A twybil is a hand tool used for green woodworking. It is used for chopping out mortises when timber framing, or making smaller pieces such as gates. It combines chopping and levering functions in a single tool.
The appearance of a twybil is that of a T-shaped double-edged axe with unusually long blades and a very short handle. This appearance is deceptive, as they are actually derived from a large double-ended chisel with a side handle added for better control. The geometry of a twybil, particularly the long straight blades, makes it unworkable as an axe. Unfortunately many old examples have been damaged by such misuse. The related mortising axe or 'Bec d'ane' (donkey's nose) is similar, but single-sided and is forged and tempered to survive the shock loads of swinging as an axe.
Twybils always have two working ends and these are always different. The first is an axe-like blade, with the edge arranged parallel to the handle. The second edge is crossways, as for an adze. This is used for prying and levering rather than cutting.
The correct use of a twybil is highly specialized, that of rapidly clearing out mortises. Mortises are rectangular holes used to take a tenon for several forms of joint, most obviously the common mortise and tenon joint. Mortises are always cut so that their long axis is along the grain of the wood. Traditionally these were first cut by drilling with a brace and bit to mark out each end, then the twybil used to break out the wood between them. The axe edge is used to split the intervening timber away from the sides of the mortise, then the other end to lever out the split block. Their short handle allows them to be easily flipped end-for-end, making for quick working as each blade is used alternately. This is quicker to use than swapping between a chisel and a separate lever, safer than using a carefully sharpened chisel edge for levering.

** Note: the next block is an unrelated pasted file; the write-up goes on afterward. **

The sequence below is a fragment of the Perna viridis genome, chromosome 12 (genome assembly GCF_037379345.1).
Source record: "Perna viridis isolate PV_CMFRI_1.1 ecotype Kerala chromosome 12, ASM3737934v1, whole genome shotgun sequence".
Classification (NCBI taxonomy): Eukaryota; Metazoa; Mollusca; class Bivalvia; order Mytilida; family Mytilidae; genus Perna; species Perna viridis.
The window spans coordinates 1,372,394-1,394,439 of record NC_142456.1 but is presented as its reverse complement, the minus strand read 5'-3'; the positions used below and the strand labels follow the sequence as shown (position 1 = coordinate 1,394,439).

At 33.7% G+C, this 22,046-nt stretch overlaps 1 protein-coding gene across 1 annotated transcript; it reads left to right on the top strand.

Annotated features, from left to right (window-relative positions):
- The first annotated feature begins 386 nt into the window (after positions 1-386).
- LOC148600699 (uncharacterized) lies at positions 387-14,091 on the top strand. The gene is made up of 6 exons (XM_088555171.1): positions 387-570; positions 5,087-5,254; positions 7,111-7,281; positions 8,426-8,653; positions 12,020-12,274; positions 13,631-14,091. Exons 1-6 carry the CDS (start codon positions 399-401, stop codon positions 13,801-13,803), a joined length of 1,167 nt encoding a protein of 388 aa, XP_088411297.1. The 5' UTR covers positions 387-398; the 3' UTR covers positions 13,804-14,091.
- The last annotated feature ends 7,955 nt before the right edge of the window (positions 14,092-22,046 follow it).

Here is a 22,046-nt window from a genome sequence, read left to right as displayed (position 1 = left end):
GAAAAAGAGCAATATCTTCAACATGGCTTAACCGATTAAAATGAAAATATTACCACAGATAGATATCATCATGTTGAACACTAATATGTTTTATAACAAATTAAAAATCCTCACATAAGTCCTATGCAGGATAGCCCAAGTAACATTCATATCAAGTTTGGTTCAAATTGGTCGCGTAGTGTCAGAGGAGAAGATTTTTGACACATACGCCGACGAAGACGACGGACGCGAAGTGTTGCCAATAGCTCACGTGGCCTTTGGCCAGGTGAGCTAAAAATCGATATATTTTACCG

The twybil has a variety of spellings and is sometimes termed the twyvil, twilbil. twivil, trybill, two-bill or even dader. In French, piochon. In Flemish and French-speaking Northern countries, they are known as bisaiguë. Their name may originate from a root of "twy-" for "two", indicating their double-ended nature, and "-bill", a common description for edged tools (e.g. "billhook"). The Oxford Dictionaries, however, define the spelling as twibill, from the Old English, twibile. Sloane distinguishes the two names with twibil as the larger straight-bladed form and twivel as the shorter, single-handed curved form.
Twybils are made in a range of sizes, depending on the size of the work they're intended for. The length of the side handle remains roughly constant at around a hand's span and so their proportions change. A small one intended for making hurdles may have three arms of approximately equal length, a large framing twybil may be three feet long and yet still have the same handle. Diderot's Encyclopédie of the 18th century shows a bisaiguë in use for paring end grain of a large joint, much as a modern slick chisel, which is long enough to rest on the carpenter's shoulder.